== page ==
Weasel was, admittedly, an odd pet but as Mother loathed pets it was as close to a pet as we were ever allowed to have. Being an entity of unknown origin Weasel would make all sorts of dreadfully rude noises at inappropriate moments which infuriated everyone always thought Weasel’s antics in the attic or the house were us. As Weasel grew ever bolder he roamed the upper rooms and then the lower rooms and then brazenly raced across the basement floor right after Maeve finishing scrubbing it leaving very strange paw prints. You could never ever see Weasel head on. Weasel was like the Shadow People, something you could only see out of the corner of one eye or fleetingly as a reflection in a mirror or paw tracks across a wet floor or flour tracks when he raced across the table as Maeve taught us to make bread.
Mother laid rat traps all over the house to no avail. Weasel was too clever. But Charlie lost a toe to a rat trap. The doctor who had to stitch up Charlie’s foot looked at Mother very strangely. Thereafter, whenever Mother beat us bloody we would whine ‘Doctor Jinks won’t like this!” But Mother never invited Doctor Jinks back and indeed changed doctors continuously so they could not keep track of our continuous bruises and bloody floggings. However, no one blamed Weasel. We all blamed Mother even if Weasel tormented her continuously. After all, Mother tormented us continuously. And she usually just flogged me anyway. But whenever she flogged me and locked me in the attic then Weasel just tormented her until she wept and locked herself in her bedroom. Weasel never bothered her in her bedroom so she would be encouraged to stay there and never come out. Then Weasel would run up the stairs and unlock the door so I could creep down to the nursery.
Weasel chattered more and more as he mimicked us. Soon he was able to chatter away quite fluently. The little ones sang nursery rhymes which Weasel repeated gayly. When Alex stuttered then Weasel sang the stutter away until Alex suddenly started laughing so hard he stopped stuttering. Mary sang and played the piano in the forbidden drawing room when Mother was out upbraiding the high street shopkeepers to extent her credit. She had to play around the missing piano wire that caused the piano to miss a note. Weasel did not mind. Weasel copied her singing until everyone laughed. . I read books and Weasel copied me. Maeve recited old country magic rhymes and Weasel copied her too. Weasel even took to calling us by name. Maeve decided that Weasel was a ‘Wee Little Person’ or Elf come to chase away the gloom of this gloomy house. Weasel laughed at that. “You will ever ever guess what I really am Maeve!” Weasel would replied laughing that odd laugh it had. Oddly, that funny laugh Weasel had always did seem to chase away the gloom of the dreadfully gloomy house. Somehow, we kids felt better, happier than we had been since Father died. Alex stopped stuttering. Charlie stopped sucking his thumb. Willie even stopped having bad dreams because Weasel would tickle him in his sleep to make him have laughing dreams. Mary and I stopped bickering. Perhaps Maeve was right and Weasel was a Wee Little Folk.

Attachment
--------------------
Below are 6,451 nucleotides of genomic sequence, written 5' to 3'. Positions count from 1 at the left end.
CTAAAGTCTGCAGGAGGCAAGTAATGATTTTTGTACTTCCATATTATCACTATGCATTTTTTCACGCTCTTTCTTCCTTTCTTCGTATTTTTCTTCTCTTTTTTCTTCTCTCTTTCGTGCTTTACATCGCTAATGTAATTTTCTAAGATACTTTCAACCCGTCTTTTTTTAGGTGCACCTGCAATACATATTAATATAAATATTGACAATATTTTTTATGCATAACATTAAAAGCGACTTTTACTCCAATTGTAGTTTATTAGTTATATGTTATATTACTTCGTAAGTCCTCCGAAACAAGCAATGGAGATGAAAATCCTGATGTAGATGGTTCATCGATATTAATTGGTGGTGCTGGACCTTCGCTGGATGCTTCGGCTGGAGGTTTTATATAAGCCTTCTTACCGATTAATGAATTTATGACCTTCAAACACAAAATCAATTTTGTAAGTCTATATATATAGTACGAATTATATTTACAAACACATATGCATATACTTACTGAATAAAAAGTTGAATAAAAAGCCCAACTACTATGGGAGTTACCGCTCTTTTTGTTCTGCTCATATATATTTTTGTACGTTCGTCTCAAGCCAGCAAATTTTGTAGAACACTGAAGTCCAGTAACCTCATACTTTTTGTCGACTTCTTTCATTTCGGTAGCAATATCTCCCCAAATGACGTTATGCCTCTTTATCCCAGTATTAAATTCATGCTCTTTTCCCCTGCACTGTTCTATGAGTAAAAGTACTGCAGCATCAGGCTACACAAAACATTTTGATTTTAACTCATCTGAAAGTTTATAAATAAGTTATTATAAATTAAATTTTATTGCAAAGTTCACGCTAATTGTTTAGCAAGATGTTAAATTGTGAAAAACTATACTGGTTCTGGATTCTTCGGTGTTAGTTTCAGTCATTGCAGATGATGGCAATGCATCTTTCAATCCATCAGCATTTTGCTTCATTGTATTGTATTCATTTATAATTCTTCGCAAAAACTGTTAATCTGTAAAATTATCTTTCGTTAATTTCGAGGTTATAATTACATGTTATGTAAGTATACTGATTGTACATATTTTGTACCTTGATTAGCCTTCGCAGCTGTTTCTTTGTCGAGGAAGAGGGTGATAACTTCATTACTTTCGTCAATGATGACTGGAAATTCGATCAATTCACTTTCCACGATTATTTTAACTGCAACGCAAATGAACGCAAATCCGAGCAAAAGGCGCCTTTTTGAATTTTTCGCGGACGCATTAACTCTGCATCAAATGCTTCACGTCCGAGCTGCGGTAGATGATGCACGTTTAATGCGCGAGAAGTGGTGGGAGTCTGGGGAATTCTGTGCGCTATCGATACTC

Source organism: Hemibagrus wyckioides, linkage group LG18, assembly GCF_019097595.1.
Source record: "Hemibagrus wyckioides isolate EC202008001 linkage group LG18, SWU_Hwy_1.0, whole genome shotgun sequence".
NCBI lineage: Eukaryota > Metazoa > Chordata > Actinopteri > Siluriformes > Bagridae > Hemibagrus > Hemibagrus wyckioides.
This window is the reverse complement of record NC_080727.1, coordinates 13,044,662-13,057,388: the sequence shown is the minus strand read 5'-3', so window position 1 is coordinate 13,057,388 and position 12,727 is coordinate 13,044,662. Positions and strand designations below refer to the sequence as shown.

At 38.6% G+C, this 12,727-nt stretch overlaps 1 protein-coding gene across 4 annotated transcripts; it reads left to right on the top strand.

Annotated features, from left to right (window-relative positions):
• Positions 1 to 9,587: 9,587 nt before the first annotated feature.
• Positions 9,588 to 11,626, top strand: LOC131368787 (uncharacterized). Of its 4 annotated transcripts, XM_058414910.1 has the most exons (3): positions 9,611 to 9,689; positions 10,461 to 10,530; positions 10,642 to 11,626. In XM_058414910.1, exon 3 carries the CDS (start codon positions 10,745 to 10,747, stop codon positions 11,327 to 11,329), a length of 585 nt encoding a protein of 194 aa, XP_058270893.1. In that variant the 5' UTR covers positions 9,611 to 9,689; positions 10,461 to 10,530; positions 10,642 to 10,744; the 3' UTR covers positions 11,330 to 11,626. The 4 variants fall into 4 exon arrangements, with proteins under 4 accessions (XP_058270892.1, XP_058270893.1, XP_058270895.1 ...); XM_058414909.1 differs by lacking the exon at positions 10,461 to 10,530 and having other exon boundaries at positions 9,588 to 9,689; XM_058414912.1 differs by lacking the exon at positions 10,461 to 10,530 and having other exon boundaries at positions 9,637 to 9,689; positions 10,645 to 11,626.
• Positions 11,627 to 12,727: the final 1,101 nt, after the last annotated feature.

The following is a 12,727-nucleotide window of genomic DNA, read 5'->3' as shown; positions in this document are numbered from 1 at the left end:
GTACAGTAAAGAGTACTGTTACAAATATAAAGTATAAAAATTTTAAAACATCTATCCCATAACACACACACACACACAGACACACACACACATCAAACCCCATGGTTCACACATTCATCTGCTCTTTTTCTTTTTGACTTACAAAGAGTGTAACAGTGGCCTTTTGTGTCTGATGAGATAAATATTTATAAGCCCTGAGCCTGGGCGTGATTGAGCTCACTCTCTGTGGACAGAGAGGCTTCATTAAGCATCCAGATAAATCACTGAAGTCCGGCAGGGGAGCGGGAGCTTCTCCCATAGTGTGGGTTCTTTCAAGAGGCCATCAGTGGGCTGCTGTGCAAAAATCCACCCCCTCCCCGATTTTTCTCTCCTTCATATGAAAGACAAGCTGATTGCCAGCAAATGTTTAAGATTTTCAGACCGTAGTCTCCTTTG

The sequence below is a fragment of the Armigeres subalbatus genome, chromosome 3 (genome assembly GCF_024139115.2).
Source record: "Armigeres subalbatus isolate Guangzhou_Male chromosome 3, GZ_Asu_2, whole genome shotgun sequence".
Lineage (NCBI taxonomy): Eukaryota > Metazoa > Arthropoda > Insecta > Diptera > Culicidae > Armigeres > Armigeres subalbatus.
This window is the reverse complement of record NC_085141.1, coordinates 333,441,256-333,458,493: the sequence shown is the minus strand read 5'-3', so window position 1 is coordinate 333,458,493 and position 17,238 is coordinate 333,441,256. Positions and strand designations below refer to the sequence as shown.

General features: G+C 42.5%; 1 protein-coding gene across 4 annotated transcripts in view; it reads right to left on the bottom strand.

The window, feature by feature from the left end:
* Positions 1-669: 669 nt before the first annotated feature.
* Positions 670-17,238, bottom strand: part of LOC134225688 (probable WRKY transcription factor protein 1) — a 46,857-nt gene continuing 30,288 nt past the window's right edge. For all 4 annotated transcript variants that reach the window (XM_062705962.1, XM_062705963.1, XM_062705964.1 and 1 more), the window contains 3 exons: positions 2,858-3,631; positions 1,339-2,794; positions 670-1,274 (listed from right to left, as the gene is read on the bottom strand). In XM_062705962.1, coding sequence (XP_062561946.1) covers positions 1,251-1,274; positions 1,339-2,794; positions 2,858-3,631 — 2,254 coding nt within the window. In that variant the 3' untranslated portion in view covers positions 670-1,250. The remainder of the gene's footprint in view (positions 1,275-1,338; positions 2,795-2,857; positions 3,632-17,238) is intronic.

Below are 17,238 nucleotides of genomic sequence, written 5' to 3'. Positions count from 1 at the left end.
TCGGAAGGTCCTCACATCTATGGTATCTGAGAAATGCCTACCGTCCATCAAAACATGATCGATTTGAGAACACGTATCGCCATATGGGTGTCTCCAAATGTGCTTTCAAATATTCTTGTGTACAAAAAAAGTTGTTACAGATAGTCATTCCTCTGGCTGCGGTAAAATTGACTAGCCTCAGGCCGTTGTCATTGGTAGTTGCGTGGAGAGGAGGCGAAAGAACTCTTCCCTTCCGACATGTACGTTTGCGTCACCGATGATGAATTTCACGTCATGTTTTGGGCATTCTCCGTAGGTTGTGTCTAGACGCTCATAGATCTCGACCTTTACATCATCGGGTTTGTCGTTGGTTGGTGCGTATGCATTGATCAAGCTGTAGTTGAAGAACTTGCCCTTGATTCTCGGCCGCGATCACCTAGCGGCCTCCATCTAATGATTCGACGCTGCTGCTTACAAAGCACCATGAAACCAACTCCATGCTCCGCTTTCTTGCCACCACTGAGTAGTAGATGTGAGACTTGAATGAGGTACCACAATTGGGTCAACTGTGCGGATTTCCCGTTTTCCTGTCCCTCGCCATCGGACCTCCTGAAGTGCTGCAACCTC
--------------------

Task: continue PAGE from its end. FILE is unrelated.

When Mary demanded to know where Weasel came from, demanding to see it’s calling card or else a formal letter of introduction, Weasel laughed. “You can’t trick Weasel that easy Mary!” But later Weasel sang “Weasel came from India in the pocket of Uncle Hogg’s pajamas! Oink! Oink! Mooo! Meow! Bowwow!”
Mary walked all the way to the library and borrowed a book on India. She held up each picture and pointed. “Is that you Weasel?”
But later Weasel sang “I am a Mongoose from India! I lived with a tall man with a green turban.
“Then make as sound of a Mongoose!” We challenged Weasel, laughing.
“Crook. Crook. Crook.”
“That is a frog!” Alex shouted gayly.
“Oink! Oink! Oink!”
“That is a pig!” Willie laughed gayly.
“That is a cat!” Charlie giggled.
“At least tell us when you were born!” Mary laughed.
“1728″ Weasel replied.
“That would make you ridiculously old!” Mary laughed.
“Then 1828″ Weasel purred. I flinched. I was terribly afraid that was indeed the correct year that Father and Her might have….. well… even children knew that storks did not bring babies.. But I did not say anything. I felt that trunk was officially secret and Weasel might not forgive me if I told everyone about the mummified baby wrapped in old newspapers in a doctor’s bag in the bottom of that trunk. And I suspected that if Weasel got mad or spiteful he could make our lives hell.